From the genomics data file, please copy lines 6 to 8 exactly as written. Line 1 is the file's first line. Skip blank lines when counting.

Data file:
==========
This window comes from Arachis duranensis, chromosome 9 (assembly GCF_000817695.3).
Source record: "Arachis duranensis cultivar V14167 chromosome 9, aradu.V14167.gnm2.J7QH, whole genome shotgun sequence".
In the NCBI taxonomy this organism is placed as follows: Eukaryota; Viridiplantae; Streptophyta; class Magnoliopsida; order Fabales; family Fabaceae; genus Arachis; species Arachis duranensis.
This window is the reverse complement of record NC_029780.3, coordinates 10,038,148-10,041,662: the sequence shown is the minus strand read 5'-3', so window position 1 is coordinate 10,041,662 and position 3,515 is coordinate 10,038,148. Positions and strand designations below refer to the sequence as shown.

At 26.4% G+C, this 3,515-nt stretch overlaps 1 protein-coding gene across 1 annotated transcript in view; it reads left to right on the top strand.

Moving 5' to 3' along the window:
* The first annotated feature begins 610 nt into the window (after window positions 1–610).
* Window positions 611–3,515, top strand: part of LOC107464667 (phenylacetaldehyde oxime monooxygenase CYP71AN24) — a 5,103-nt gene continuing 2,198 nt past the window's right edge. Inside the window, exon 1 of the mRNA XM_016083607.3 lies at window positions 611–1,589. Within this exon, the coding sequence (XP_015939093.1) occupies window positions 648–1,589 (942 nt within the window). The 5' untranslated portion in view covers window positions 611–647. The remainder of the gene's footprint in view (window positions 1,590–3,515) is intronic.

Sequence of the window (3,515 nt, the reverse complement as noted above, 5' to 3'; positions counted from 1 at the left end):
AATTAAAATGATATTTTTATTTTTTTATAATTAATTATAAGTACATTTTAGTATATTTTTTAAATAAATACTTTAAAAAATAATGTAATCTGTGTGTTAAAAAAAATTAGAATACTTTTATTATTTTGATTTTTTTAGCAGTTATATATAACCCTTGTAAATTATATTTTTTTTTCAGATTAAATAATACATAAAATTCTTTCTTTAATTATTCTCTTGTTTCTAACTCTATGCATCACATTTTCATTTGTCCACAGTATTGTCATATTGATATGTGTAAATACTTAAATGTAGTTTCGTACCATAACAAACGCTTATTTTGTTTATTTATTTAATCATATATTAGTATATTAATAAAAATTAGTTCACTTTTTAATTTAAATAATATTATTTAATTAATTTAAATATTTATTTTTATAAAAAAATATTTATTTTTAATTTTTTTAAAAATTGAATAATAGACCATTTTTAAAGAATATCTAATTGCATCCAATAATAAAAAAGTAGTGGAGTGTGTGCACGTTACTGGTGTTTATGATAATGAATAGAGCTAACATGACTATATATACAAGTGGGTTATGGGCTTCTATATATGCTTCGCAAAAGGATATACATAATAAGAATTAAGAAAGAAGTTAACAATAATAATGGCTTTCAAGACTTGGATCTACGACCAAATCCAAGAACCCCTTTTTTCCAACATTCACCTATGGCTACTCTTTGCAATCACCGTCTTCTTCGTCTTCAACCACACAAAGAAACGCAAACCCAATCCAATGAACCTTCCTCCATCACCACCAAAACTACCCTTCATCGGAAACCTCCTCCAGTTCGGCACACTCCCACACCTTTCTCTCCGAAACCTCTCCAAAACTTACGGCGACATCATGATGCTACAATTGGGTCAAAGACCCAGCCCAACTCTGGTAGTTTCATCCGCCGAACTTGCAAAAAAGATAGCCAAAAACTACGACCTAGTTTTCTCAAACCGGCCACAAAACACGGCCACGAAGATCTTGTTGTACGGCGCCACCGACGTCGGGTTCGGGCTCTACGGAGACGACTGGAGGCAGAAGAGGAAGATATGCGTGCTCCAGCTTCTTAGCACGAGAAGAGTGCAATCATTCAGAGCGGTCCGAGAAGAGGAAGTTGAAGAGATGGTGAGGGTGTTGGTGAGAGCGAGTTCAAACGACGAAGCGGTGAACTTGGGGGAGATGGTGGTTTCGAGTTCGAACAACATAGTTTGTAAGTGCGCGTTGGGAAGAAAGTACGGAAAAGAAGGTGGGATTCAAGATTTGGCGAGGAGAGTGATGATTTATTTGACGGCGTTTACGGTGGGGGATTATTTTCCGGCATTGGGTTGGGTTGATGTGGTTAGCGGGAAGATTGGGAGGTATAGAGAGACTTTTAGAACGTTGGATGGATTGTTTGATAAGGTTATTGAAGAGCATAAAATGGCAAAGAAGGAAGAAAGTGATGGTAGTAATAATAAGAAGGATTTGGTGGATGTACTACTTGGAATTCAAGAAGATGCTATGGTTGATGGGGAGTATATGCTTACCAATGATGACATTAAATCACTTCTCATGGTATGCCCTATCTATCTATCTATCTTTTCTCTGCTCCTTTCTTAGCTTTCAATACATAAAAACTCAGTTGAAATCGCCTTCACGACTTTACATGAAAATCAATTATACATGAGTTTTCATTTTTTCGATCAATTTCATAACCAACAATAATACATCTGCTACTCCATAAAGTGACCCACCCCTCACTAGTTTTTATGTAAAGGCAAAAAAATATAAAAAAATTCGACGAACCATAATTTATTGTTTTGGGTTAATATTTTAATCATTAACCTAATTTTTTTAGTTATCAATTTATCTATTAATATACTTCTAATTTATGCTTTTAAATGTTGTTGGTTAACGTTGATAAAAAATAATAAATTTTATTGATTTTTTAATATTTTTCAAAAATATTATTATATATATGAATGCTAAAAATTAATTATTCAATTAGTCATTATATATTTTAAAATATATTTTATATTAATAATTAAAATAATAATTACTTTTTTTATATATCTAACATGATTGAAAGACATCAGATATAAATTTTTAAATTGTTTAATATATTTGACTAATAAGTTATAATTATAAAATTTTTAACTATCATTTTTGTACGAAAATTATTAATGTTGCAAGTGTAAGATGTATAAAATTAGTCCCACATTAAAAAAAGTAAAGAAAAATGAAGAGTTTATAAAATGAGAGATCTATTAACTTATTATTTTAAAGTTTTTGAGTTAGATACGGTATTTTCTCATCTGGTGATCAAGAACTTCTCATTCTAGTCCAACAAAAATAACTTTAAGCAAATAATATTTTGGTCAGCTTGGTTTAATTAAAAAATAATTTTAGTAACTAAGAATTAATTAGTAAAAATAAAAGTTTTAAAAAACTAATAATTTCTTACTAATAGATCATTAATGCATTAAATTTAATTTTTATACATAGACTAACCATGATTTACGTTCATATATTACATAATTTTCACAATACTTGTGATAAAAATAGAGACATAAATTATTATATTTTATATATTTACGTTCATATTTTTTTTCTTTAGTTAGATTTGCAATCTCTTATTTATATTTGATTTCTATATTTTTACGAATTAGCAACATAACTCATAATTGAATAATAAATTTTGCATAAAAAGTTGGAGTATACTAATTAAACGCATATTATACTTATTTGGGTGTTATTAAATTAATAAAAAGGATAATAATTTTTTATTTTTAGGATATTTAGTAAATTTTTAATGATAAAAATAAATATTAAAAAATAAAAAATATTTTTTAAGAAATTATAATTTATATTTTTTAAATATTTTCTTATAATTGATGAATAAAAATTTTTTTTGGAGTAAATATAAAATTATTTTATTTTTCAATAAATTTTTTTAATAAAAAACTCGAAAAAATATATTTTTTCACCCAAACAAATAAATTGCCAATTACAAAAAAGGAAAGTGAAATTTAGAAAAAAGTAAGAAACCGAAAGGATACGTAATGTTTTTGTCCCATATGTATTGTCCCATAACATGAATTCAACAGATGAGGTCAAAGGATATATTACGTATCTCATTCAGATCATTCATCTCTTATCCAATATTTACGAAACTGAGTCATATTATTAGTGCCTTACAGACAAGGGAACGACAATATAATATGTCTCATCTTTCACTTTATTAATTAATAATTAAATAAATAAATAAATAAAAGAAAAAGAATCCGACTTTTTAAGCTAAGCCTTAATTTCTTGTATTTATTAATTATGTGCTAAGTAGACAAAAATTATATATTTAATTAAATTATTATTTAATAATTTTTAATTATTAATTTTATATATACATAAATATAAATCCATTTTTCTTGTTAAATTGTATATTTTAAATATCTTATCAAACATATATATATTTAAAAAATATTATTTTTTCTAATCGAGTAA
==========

Moving 5' to 3' along the window:
* The first annotated feature begins 610 nt into the window (after window positions 1–610).
* Window positions 611–3,515, top strand: part of LOC107464667 (phenylacetaldehyde oxime monooxygenase CYP71AN24) — a 5,103-nt gene continuing 2,198 nt past the window's right edge. Inside the window, exon 1 of the mRNA XM_016083607.3 lies at window positions 611–1,589. Within this exon, the coding sequence (XP_015939093.1) occupies window positions 648–1,589 (942 nt within the window). The 5' untranslated portion in view covers window positions 611–647. The remainder of the gene's footprint in view (window positions 1,590–3,515) is intronic.